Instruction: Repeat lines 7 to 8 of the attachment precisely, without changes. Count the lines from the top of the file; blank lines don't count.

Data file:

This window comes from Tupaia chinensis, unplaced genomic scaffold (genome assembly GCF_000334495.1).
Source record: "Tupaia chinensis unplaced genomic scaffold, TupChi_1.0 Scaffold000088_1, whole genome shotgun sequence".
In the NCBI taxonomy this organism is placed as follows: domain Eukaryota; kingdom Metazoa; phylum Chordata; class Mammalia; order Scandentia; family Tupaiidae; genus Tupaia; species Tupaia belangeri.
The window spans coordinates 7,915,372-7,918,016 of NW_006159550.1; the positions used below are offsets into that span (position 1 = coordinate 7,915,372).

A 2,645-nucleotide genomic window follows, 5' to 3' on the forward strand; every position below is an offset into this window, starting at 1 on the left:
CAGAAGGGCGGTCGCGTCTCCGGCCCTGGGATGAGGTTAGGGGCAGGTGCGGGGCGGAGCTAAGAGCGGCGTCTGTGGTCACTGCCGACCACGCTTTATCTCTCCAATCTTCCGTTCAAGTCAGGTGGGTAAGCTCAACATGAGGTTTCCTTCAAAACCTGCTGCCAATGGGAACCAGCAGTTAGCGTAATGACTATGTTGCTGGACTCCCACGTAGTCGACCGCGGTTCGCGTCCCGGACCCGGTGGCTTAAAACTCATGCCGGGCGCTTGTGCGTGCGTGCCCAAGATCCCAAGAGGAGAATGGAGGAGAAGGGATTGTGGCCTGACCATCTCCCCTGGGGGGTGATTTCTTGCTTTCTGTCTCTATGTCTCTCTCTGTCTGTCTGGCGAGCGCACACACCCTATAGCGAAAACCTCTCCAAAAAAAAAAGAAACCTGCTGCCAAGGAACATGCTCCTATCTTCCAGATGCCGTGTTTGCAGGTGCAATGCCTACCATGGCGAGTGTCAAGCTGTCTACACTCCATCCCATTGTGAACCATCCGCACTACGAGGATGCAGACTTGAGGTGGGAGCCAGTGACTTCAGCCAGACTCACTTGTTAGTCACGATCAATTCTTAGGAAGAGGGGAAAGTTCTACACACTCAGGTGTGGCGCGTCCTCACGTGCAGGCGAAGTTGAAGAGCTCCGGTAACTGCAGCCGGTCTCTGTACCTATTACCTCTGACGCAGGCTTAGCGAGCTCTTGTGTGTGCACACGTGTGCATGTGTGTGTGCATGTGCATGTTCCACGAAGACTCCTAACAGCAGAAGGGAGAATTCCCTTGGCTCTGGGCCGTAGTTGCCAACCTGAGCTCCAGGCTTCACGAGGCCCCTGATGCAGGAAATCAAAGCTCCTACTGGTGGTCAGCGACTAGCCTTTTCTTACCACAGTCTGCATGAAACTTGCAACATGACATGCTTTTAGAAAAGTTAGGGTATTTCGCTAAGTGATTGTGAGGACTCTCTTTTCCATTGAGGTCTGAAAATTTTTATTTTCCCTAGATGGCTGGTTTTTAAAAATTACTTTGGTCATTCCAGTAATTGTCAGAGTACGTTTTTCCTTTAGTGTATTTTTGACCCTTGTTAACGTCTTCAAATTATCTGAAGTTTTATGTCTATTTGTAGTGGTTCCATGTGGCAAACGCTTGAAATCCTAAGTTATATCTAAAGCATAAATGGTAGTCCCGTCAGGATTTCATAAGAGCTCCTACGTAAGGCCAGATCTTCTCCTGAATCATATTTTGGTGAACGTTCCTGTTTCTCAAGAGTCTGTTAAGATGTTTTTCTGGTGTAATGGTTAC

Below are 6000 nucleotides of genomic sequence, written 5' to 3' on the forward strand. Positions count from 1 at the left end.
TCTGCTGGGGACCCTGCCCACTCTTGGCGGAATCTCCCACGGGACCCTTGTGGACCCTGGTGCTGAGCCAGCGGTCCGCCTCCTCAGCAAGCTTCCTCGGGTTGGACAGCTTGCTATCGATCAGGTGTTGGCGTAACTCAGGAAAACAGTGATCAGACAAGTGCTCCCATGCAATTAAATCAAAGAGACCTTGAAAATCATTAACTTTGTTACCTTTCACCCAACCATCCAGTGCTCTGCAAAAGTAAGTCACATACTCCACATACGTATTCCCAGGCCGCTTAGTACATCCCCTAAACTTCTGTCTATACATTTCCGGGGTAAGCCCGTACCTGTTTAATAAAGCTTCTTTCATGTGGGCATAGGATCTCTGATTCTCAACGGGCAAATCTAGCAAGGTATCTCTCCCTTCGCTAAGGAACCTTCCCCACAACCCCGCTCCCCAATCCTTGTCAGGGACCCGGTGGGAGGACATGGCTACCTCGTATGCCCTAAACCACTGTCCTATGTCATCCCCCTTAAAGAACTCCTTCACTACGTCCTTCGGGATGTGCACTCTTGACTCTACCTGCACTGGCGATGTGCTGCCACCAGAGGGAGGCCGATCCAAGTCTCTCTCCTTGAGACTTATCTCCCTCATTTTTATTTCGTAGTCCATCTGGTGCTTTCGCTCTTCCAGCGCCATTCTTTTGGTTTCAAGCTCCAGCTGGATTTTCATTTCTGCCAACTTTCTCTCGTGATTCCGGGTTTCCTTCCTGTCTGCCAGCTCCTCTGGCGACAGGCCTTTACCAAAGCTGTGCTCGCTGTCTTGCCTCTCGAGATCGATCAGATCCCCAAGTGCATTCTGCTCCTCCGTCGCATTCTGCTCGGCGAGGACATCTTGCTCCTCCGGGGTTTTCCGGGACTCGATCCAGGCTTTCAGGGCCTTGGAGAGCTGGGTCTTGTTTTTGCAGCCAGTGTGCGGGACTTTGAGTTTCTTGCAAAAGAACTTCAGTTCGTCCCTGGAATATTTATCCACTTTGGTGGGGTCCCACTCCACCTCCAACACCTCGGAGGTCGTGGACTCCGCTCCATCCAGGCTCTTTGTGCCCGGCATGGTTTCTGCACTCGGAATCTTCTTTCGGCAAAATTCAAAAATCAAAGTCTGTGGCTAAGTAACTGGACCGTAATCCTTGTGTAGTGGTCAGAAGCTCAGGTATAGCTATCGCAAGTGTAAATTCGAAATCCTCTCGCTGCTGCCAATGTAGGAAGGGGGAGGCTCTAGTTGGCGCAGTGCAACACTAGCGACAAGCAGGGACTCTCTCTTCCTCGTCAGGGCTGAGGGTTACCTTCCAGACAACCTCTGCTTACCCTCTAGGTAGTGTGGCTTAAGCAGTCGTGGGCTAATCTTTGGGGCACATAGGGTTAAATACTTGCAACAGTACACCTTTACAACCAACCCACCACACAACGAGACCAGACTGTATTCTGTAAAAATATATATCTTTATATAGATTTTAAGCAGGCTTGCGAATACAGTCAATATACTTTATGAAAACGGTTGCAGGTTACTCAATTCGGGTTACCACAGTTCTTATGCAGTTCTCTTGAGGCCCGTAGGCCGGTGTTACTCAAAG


Below are 6000 nucleotides of genomic sequence, written 5' to 3' on the forward strand. Positions count from 1 at the left end.
TCTGCTGGGGACCCTGCCCACTCTTGGCGGAATCTCCCACGGGACCCTTGTGGACCCTGGTGCTGAGCCAGCGGTCCGCCTCCTCAGCAAGCTTCCTCGGGTTGGACAGCTTGCTATCGATCAGGTGTTGGCGTAACTCAGGAAAACAGTGATCAGACAAGTGCTCCCATGCAATTAAATCAAAGAGACCTTGAAAATCATTAACTTTGTTACCTTTCACCCAACCATCCAGTGCTCTGCAAAAGTAAGTCACATACTCCACATACGTATTCCCAGGCCGCTTAGTACATCCCCTAAACTTCTGTCTATACATTTCCGGGGTAAGCCCGTACCTGTTTAATAAAGCTTCTTTCATGTGGGCATAGGATCTCTGATTCTCAACGGGCAAATCTAGCAAGGTATCTCTCCCTTCGCTAAGGAACCTTCCCCACAACCCCGCTCCCCAATCCTTGTCAGGGACCCGGTGGGAGGACATGGCTACCTCGTATGCCCTAAACCACTGTCCTATGTCATCCCCCTTAAAGAACTCCTTCACTACGTCCTTCGGGATGTGCACTCTTGACTCTACCTGCACTGGCGATGTGCTGCCACCAGAGGGAGGCCGATCCAAGTCTCTCTCCTTGAGACTTATCTCCCTCATTTTTATTTCGTAGTCCATCTGGTGCTTTCGCTCTTCCAGCGCCATTCTTTTGGTTTCAAGCTCCAGCTGGATTTTCATTTCTGCCAACTTTCTCTCGTGATTCCGGGTTTCCTTCCTGTCTGCCAGCTCCTCTGGCGACAGGCCTTTACCAAAGCTGTGCTCGCTGTCTTGCCTCTCGAGATCGATCAGATCCCCAAGTGCATTCTGCTCCTCCGTCGCATTCTGCTCGGCGAGGACATCTTGCTCCTCCGGGGTTTTCCGGGACTCGATCCAGGCTTTCAGGGCCTTGGAGAGCTGGGTCTTGTTTTTGCAGCCAGTGTGCGGGACTTTGAGTTTCTTGCAAAAGAACTTCAGTTCGTCCCTGGAATATTTATCCACTTTGGTGGGGTCCCACTCCACCTCCAACACCTCGGAGGTCGTGGACTCCGCTCCATCCAGGCTCTTTGTGCCCGGCATGGTTTCTGCACTCGGAATCTTCTTTCGGCAAAATTCAAAAATCAAAGTCTGTGGCTAAGTAACTGGACCGTAATCCTTGTGTAGTGGTCAGAAGCTCAGGTATAGCTATCGCAAGTGTAAATTCGAAATCCTCTCGCTGCTGCCAATGTAGGAAGGGGGAGGCTCTAGTTGGCGCAGTGCAACACTAGCGACAAGCAGGGACTCTCTCTTCCTCGTCAGGGCTGAGGGTTACCTTCCAGACAACCTCTGCTTACCCTCTAGGTAGTGTGGCTTAAGCAGTCGTGGGCTAATCTTTGGGGCACATAGGGTTAAATACTTGCAACAGTACACCTTTACAACCAACCCACCACACAACGAGACCAGACTGTATTCTGTAAAAATATATATCTTTATATAGATTTTAAGCAGGCTTGCGAATACAGTCAATATACTTTATGAAAACGGTTGCAGGTTACTCAATTCGGGTTACCACAGTTCTTATGCAGTTCTCTTGAGGCCCGTAGGCCGGTGTTACTCAAAG